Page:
Tuesday, October 18, 2011

Who Was Ruth Champion?

Who was Ruth Champion.  She was my 4th great grandmother and was married to John Champion, my 4th great grandfather.  They lived in Frederick County, Virginia which later became Berkeley County, West Virginia.  Little else is known about Ruth.

The only hint of her maiden name comes from the Last Will & Testament of Mary Mankin Chandler of Chester County, Pennsylvania.  Mary Chandler had no children and her husband, Thomas Chandler, had predeceased her about 1761.  Mary died in 1769 leaving her estate to several individuals, most of whom she identified by relationship.  Her beneficiaries are summarized as follows:

Mankin James, nephew (£4);
Philip James, nephew (£4);
Elizabeth, wife of Isaac Chandler (£8);
Mary, cousin and wife of John Robinson (£8);
Ruth, wife of John Champion (£8);
Catherine, wife of John Cann (10 shillings - same as a half pound);
Richard, brother of Catherine and son of Jos. James (10 shillings);
Ruth, daughter of Thos. Buffington (£5); and
Thos. Buffington of Newlinton, my "well beloved friend" (estate residue).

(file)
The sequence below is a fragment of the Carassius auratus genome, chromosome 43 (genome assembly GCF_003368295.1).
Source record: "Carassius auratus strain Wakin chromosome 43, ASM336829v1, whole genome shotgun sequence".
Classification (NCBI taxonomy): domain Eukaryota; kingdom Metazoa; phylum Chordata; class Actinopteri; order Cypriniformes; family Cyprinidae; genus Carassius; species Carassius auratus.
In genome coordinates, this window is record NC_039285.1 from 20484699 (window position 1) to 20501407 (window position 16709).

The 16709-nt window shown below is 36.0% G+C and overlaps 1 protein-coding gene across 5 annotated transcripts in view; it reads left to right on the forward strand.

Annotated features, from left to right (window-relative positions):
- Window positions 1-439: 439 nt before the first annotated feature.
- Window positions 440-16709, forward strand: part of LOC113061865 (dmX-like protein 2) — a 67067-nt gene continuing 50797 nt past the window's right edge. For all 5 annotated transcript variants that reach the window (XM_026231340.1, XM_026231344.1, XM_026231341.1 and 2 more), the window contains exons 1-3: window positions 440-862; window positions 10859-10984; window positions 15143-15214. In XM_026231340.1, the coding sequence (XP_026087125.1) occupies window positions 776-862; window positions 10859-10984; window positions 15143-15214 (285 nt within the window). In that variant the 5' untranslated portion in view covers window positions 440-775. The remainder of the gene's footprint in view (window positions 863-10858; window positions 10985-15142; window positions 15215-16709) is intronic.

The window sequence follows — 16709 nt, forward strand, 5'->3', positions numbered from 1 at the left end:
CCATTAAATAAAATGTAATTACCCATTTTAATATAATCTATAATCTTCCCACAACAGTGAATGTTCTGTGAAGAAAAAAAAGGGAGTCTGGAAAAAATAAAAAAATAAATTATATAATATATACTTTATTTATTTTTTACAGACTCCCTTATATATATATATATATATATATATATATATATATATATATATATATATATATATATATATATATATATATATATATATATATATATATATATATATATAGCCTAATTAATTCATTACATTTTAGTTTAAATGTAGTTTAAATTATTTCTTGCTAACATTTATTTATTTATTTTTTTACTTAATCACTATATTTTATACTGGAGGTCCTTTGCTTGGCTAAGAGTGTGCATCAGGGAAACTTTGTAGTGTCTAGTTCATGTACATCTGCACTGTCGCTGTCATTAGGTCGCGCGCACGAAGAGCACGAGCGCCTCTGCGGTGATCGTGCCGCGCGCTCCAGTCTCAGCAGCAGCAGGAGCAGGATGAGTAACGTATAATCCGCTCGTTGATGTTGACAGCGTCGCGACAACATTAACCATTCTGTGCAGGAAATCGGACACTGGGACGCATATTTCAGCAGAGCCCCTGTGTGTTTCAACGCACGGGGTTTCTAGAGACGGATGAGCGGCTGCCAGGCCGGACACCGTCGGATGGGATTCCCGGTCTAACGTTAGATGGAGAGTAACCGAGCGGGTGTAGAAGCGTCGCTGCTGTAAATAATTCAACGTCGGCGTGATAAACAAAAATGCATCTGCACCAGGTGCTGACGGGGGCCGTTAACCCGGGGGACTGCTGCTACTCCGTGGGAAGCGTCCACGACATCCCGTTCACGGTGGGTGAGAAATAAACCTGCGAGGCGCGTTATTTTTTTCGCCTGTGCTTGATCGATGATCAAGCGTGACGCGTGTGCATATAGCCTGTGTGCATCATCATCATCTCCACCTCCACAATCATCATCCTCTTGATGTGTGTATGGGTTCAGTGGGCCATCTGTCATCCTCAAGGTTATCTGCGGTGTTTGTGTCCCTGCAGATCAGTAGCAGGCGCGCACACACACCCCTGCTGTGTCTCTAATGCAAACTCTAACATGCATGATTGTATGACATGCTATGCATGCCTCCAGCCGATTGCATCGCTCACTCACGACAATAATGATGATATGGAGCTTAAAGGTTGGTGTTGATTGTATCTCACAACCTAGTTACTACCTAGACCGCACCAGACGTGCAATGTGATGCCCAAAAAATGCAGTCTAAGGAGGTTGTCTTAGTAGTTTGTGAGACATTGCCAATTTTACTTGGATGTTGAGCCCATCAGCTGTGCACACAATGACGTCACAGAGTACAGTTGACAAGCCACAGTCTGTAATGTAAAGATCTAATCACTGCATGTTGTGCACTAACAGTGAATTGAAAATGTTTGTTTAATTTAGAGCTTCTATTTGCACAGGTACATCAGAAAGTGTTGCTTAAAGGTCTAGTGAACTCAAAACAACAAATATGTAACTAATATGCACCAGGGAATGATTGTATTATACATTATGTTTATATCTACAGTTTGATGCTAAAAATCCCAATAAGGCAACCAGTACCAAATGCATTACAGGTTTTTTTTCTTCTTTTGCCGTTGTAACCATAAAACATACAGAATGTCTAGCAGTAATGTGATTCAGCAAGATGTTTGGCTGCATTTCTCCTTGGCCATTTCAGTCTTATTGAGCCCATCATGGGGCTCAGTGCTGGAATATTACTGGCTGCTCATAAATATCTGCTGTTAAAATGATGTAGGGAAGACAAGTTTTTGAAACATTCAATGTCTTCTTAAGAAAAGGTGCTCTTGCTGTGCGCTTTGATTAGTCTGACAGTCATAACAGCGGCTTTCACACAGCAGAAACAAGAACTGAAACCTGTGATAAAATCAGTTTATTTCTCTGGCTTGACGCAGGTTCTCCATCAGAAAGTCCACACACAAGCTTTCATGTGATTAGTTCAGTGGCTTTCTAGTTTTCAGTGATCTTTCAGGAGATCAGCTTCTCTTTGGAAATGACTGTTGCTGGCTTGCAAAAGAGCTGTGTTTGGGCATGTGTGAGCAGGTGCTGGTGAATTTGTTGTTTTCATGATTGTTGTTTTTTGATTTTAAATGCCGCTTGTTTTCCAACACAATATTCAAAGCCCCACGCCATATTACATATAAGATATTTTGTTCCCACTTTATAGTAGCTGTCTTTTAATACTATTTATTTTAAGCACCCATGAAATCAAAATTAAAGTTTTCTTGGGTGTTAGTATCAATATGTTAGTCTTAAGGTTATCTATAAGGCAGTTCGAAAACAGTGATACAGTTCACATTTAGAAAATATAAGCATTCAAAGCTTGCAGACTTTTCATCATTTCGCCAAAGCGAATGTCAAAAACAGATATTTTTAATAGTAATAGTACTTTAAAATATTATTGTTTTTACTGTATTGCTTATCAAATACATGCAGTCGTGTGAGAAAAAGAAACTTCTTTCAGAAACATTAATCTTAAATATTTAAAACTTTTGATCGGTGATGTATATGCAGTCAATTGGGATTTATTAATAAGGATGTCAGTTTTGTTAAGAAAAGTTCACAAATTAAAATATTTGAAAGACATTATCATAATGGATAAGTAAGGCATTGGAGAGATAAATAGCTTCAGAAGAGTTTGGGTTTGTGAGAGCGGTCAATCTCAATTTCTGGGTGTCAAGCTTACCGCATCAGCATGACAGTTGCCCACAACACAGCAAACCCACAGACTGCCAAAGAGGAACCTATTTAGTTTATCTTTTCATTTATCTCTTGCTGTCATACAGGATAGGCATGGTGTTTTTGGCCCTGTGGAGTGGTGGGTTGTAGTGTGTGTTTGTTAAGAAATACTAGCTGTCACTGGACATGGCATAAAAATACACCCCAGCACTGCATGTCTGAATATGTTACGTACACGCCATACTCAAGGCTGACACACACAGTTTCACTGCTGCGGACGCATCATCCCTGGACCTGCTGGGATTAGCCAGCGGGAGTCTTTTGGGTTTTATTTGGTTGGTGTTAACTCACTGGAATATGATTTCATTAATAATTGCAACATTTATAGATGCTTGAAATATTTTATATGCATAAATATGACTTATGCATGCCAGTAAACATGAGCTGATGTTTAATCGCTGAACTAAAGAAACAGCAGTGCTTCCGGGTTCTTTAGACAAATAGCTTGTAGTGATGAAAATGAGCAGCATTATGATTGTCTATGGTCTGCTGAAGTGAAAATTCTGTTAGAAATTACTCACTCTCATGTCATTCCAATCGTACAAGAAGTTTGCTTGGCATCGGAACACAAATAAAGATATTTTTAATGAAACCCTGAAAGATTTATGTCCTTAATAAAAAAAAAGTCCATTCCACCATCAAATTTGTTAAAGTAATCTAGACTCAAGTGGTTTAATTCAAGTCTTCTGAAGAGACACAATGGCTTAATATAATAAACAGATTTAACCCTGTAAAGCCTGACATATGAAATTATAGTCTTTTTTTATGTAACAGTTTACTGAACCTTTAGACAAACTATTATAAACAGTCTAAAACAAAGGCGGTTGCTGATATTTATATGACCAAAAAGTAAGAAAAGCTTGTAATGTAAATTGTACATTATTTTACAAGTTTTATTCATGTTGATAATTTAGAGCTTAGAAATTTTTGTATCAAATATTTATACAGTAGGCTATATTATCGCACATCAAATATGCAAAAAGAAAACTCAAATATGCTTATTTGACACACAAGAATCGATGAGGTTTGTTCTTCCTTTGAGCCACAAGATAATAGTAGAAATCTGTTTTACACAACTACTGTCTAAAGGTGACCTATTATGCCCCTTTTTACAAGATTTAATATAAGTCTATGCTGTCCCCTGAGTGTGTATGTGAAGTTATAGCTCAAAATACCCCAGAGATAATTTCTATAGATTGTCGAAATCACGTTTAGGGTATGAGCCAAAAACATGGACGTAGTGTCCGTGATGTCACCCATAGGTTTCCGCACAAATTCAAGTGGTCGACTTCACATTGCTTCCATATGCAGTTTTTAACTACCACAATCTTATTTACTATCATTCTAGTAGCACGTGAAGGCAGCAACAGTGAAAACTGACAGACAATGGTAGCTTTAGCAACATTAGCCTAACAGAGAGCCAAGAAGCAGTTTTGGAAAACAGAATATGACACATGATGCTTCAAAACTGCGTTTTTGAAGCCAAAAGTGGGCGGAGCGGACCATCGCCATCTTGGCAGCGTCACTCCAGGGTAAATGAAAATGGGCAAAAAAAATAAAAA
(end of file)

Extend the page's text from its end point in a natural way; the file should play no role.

I believe an analysis of Mary Chandler's Will yields some insight concerning the identity of Ruth Champion.  First, I believe the "Ruth, wife of John Champion" is my ancestral grandmother since some of the other beneficiaries are known family members.  Is it possible that insight can be gained by the amount of each bequest in relation to the others?  At the time of Mary Chandler's Will, there were 20 shillings in a pound.  The three largest bequests (aside from the unknown amount of the residual bequest) are the 8 pounds each to Elizabeth, wife of Isaac Chandler; Mary, cousin and wife of John Robinson: and Ruth, wife of John Champion.  These three bequests total 24 of the 38 total pounds in the specific bequests exclusive of the residual bequest.  That these three are the primary beneficiaries suggest a close family relationship to Mary Chandler.